Why is the Core Lithium (CXO) share price dropping today?

Posted: 25 March 2022 12:20 pm

Shares in the lithium explorer are up 5-fold over the last 12 months.

Explorer Core Lithium (ASX: CXO) is among the most traded shares on the ASX boards on Friday, but among the list of worst performers. Shares in the company were down 3.4% to $1.19 at the time of writing. By comparison, rival Pilbara Minerals (ASX: PLS) was up nearly 3% at $3.20.

Why has the CXO stock price slipped?

The drop in the Core Lithium shares comes after the company on Friday announced the shock resignation of its founding managing director Stephen Biggins.

In a statement to the ASX, the company said Mr Biggins was resigning for personal reasons and will step down from the role by the end of the year.

"Core is in the perfect position to reach its next stage of growth as a lithium producer, and I feel it is the right time to step down as managing director and pass the torch on to the right person to lead Core in this next stage," Mr Biggins said in the statement.

"Our transformation from explorer to producer is progressing to plan, the financial performance is strong, and at the Finniss Lithium Project, we have built a platform for sustainable growth for many years to come."

The Core Board has appointed Korn Ferry to conduct a competitive executive search for a new CEO.


The news comes just 3 weeks after Core Lithium signed a landmark deal with electric vehicle giant Tesla Inc. (NASDAQ: TSLA) for the supply of up to 110,000 dry metric tonnes of spodumene concentrate, the substance used to produce the lithium chemical used in electric vehicle batteries, over a 4 year period.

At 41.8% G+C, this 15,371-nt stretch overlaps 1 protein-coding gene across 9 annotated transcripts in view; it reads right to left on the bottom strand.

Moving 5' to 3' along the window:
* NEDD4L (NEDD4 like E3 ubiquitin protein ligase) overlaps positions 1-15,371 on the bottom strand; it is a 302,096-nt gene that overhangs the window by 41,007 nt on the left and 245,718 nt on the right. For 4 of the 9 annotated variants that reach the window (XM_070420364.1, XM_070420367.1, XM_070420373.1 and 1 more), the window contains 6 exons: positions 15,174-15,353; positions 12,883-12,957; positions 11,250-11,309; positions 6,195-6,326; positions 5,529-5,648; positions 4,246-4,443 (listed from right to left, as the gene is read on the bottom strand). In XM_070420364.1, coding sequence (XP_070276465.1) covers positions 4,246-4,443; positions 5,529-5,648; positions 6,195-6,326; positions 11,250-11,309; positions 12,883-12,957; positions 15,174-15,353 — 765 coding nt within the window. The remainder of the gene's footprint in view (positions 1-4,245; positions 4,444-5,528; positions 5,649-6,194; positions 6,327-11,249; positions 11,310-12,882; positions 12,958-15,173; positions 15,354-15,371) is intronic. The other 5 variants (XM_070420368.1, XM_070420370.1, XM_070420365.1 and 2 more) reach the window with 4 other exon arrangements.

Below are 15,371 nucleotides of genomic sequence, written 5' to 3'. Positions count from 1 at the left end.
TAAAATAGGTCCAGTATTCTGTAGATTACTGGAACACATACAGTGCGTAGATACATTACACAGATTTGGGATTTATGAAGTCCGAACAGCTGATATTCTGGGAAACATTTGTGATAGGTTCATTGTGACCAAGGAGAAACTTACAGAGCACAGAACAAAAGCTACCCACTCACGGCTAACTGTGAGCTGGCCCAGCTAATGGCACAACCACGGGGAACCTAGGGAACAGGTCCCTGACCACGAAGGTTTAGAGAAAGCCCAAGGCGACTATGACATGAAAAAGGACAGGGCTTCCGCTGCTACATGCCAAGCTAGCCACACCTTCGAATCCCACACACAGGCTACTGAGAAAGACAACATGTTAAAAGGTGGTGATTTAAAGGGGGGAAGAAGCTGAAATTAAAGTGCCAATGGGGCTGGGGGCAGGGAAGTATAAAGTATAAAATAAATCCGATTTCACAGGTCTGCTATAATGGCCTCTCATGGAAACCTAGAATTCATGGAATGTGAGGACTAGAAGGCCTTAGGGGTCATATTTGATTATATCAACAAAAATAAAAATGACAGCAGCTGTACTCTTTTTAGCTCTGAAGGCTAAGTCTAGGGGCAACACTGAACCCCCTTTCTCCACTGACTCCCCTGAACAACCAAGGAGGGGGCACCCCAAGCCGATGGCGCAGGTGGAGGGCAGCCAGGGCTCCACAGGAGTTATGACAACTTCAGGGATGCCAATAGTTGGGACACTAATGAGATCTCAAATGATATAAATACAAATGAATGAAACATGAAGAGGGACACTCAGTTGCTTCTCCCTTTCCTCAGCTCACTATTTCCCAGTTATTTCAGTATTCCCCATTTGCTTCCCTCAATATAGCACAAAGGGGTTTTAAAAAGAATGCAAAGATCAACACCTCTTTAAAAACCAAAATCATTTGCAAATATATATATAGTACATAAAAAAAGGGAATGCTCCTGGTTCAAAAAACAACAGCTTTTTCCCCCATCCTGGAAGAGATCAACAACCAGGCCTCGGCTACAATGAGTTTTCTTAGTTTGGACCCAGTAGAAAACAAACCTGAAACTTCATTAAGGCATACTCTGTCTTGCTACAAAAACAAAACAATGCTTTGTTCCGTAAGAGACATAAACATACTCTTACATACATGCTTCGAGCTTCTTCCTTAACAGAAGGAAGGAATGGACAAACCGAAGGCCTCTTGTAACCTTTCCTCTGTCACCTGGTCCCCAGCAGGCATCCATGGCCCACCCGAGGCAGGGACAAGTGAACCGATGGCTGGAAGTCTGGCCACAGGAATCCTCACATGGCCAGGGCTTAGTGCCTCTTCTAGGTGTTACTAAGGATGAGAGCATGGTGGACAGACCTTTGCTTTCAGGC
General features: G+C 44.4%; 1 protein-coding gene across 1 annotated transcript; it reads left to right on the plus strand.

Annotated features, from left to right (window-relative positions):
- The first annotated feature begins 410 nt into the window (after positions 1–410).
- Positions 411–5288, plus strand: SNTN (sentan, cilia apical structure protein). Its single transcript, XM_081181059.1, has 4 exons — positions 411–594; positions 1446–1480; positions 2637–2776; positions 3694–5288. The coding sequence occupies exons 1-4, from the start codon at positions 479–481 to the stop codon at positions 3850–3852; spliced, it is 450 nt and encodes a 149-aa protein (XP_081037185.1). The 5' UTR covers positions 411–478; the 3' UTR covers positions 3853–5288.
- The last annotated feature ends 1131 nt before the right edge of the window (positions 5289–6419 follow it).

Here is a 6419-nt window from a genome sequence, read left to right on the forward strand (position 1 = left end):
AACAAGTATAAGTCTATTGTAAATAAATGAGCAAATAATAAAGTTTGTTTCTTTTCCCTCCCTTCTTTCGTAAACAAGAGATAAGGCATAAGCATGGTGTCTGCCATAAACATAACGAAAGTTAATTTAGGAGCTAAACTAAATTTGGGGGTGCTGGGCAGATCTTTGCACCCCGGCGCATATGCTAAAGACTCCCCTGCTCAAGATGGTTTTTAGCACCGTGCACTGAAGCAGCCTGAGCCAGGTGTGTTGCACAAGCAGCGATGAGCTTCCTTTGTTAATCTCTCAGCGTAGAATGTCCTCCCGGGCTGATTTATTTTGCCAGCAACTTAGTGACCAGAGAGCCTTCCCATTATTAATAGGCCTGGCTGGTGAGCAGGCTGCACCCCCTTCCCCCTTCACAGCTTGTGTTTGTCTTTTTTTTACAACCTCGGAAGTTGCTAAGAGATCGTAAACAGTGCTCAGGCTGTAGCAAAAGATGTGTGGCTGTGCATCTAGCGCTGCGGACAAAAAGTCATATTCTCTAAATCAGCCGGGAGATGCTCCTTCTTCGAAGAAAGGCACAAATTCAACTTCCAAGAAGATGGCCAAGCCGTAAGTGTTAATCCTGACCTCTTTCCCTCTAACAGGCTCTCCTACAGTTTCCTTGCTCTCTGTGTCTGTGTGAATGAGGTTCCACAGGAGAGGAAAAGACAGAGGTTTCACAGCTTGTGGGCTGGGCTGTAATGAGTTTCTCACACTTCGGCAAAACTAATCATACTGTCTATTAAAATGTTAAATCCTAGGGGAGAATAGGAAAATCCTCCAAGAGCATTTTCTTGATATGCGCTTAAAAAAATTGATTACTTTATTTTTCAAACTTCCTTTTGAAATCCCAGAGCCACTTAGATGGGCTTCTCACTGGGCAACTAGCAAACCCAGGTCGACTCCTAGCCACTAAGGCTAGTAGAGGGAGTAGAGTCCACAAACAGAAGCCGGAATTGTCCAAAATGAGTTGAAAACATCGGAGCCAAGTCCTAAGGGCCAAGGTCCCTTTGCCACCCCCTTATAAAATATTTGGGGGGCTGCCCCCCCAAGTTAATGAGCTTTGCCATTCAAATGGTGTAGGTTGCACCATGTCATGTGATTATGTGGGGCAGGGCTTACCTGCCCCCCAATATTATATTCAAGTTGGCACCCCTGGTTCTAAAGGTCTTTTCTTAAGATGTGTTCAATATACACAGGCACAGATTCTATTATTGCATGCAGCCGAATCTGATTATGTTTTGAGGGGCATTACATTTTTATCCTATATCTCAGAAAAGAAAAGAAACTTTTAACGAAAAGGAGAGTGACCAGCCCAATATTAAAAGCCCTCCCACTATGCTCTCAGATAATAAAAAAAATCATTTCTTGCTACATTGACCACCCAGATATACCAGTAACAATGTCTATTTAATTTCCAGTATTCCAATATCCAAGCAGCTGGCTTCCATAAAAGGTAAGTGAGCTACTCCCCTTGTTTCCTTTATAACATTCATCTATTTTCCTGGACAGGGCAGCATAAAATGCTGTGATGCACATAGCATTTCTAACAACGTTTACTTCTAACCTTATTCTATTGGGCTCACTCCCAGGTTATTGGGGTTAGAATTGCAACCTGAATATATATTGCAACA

The deal marked the culmination of Core Lithium's transformation from another junior explorer to reliable supply partner for global firms.

The agreement came just months after CXO's board took a Final Investment Decision to start the development of the wholly-owned Finniss Project near Darwin in the Northern Territory, with first production scheduled for delivery by the end of 2022.

Finniss has been awarded Major Project Status by the federal government, and is considered one of the most capital-efficient projects that will provide high-grade lithium suitable for batteries used to power electric vehicles and renewable energy storage.

That transformation was led by Mr Biggins, who has been Core Lithium's MD for 12 years and will be hard to replace. That sentiment is shared both by the company's board, as well as the market.

"Stephen was a foundation director of Core and has put the company on a pathway for a stronger future. With the development of the Finniss Lithium Project, he has led the biggest transformation in the company's history and has set Core up for strong earnings growth," Chairman Greg English said.

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